The results of IT work are not something you can hold in your hand, so even though most people are aware that hardware & software cost money, the work that goes on with them is somehow put in the hands-off category. I've noticed this for hairdressers and massage therapists, too - the work sort of passes through their hands so that the recipient feels less like they're in receipt of something.

shhhh Tue 09-Jun-09 20:34:06

YANBU.

Dh is also in IT, people think he's someone who is office based as add internet etc BUT he's a project manager and does much more detailed stuff that not even I know/understand.

Over the 13 yrs we have been together the amount of hours he's spent on friends computers is stupid.

Its bad enough my dad asks for help (oh just alittle job..lasts days/weeks) or his parents want help creating an email account or fitting a printer, or his brother's works laptop gets a virus (took 2 weekends to sort..) BUT he's also had a few months ago a friend text him (not seen for years and his friends now lives other end of the country) saying "parents computer is broke, can you sort it" shock.

The cheek of some people.shock.

We NEVER call our plumber friends when we get a leak, or builder friends when we need a wall knocking through...and anyway if we did we would pay.

Some people just don't realise that some times peoples "rest" time is/can be precious.
Just to add, atm dh is away alot, travelling the uk alot so family time is precious..Dh doesn't like to cme home and put his head back into a computer and spend hours away from me and the dk's.angry

shhhh Tue 09-Jun-09 20:38:48

Just read about "mates rates or favours" etc.

Makes me laugh, dh sorted his bro's laptop. Took him 2 weekends (dh working away and sorted it in the evenings once lo's in bed). Meant we didn't have as much time together..

BIL dropped into the conversation "oh do you want money" dh replied "you couldn't afford my rates" wink "oh well bil replied" shock

So dh suggested I got reimbursed for my time being taken..I got a £3 bottle of wine..hmm

Hey ho.

lizziemun Tue 09-Jun-09 20:52:51

Dh does this to. Except he won't accept money so his friends tend to 'pay' him in beer & whiskey.

Jux Tue 09-Jun-09 21:05:44

When we get our friend to fix something computerish for us he gets lots of beer.

hatwoman Tue 09-Jun-09 21:15:45

yanbu - and the points about swapping for otehr stuff are also good ideas. One extra point though (from an utterly un-technical person) is that you/dh should be very explicit about how long the jobs they are asking him to do will take - they probably have, quite literally, no idea at all. So if a friend says can you do x, give an immediate answer that says "well, it would probably take a good 5 hours to do that" - in many cases I bet they think it's a half hour job. I think he might get a bit more appreciation (whether financial or in kind) if he educates them a bit!.

Flibbertyjibbet Tue 09-Jun-09 21:17:45

One friend asked my dp to quote for completely re-doing two bathrooms and all the plumbing tiling flooring etc that would go with it.
I said he is really busy for work now, the waiting list is a few months.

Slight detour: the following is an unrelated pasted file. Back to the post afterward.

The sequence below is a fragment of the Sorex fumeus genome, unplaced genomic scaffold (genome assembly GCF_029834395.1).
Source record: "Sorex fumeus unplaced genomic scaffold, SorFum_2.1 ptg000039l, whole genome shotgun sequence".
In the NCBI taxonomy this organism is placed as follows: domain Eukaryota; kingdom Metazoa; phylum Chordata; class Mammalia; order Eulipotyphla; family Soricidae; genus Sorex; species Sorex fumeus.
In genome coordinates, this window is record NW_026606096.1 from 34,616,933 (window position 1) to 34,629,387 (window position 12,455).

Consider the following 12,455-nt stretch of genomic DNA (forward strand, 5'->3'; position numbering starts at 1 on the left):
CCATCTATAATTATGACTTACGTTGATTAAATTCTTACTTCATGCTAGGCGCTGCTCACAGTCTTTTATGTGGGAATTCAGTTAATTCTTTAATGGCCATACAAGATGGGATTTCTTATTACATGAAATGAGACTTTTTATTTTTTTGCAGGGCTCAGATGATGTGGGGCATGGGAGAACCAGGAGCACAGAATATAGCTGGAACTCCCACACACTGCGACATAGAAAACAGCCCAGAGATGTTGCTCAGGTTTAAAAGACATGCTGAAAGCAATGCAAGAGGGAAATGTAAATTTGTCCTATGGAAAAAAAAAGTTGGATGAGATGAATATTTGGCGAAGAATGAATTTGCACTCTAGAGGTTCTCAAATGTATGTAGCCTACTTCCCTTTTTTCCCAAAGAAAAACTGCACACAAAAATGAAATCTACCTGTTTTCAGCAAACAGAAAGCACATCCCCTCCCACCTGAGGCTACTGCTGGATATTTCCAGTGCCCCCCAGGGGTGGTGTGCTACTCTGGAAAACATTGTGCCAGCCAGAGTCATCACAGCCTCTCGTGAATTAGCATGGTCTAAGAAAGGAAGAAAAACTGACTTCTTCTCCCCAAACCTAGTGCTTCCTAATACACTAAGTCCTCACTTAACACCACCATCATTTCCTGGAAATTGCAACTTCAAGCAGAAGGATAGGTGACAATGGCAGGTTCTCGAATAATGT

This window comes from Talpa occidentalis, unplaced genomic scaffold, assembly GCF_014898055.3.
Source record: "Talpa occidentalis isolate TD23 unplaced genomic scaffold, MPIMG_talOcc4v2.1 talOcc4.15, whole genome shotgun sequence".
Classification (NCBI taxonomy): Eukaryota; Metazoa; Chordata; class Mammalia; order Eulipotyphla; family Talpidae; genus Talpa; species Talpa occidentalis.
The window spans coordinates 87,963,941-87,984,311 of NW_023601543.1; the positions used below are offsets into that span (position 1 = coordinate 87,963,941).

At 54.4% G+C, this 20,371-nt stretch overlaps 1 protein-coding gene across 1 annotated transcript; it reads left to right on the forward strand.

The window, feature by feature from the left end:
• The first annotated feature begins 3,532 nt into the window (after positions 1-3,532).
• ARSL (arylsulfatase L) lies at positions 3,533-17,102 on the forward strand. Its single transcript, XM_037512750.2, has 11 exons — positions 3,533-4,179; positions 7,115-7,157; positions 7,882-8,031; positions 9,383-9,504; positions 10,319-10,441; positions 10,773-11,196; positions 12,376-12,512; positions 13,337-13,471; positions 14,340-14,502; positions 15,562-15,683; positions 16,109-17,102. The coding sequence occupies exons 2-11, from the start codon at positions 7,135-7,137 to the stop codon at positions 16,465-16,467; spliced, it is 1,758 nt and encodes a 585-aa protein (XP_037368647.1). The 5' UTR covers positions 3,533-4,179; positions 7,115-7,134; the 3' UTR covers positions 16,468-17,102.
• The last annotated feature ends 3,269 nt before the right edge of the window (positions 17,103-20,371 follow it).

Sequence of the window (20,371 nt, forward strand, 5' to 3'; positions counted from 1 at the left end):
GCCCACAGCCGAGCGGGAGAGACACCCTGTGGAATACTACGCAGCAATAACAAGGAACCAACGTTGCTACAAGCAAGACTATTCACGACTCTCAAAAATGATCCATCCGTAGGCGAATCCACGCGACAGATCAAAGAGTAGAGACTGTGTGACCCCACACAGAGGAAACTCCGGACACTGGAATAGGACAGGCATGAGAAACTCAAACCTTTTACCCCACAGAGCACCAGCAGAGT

She said 'oh we don't mind if he does it as a foreigner on the weekends we can pay cash'
shockangry
I replied that self employed people don't do FOREIGNERS, and any weekend work requested by customers is charged at overtime rates.
Wonder why he didn't get that job?

mrsrawlinson Tue 09-Jun-09 21:23:19

This bugs me no end. I'm really careful now about who we tell that DH is 'good with computers' because people really do take the mick. One friend rings him up at least once a week as if he's some kind of IT support helpline. The cheeky swine even had the temerity to give our number to one of his mates! DH is as daft as a brush and won't tell him to eff orf like I would. Drives me insane.

Reallytired Tue 09-Jun-09 22:26:56

I refuse point blank to do any IT support outside work for "friends". There is just no end to it and even if you charged minimal rates the "friends" will get resentful.

I have done some work for my fil but he is so bl**dy ungrateful and rude that now I refuse to even help out relatives.

Even though I love PCs I love my family more. With a new baby I have more than enough to occupy my time.

smurfgirl Wed 10-Jun-09 00:14:50

Thanks for the replies.

Its difficult because DH is lovely and his working background is so suited to fixing home computers, he started off as a technician at PC World, he then moved to a FE College as a technician and he now does something with software for them. Am not trying to show off with this (his job is v.dull IMO) it sounds a bit like I am but he has (to quote Anita from the apprentice wink) the rainbow of skills to fix things.

He was at his mates tonight from 6pm to 8.30pm sorting this new computer out, did the same last night and he still has more to go. Its a very very good mate so its ok but still angry He did give him money for his time though.

Blondeshavemorefun Wed 10-Jun-09 13:21:06

yanbu

nothing wrong with charging mates rates/swap/barter

i like gentlydoes its reply " "Of course I will! My callout charge is normally £80 (or whatever), but friends' rate is £20, how does that sound?" That gives them the option to go elsewhere if they really want a freebie, alongside a polite reminder that time & skills do actually cost something"

a friend of friend asked me to have her child while she was ata wedding on a saturday, she said xxx said you are fantastic with children and she gives you a bottle of wine when you bs for her child

i made it very clear that she would be paying me my normal hourly rate

and she seemed shocked - why on eart would i give up 10hrs on a saturday for someone i dont know hmm

smurf girl - tell your hubby to charge - if they took to a proper person then would costs hundreds

i have a lovely it man, neighbour of a friend and i use him as and when, but i just ask him how much he wants and pay him

the thought of no mn internet would be very scarey!!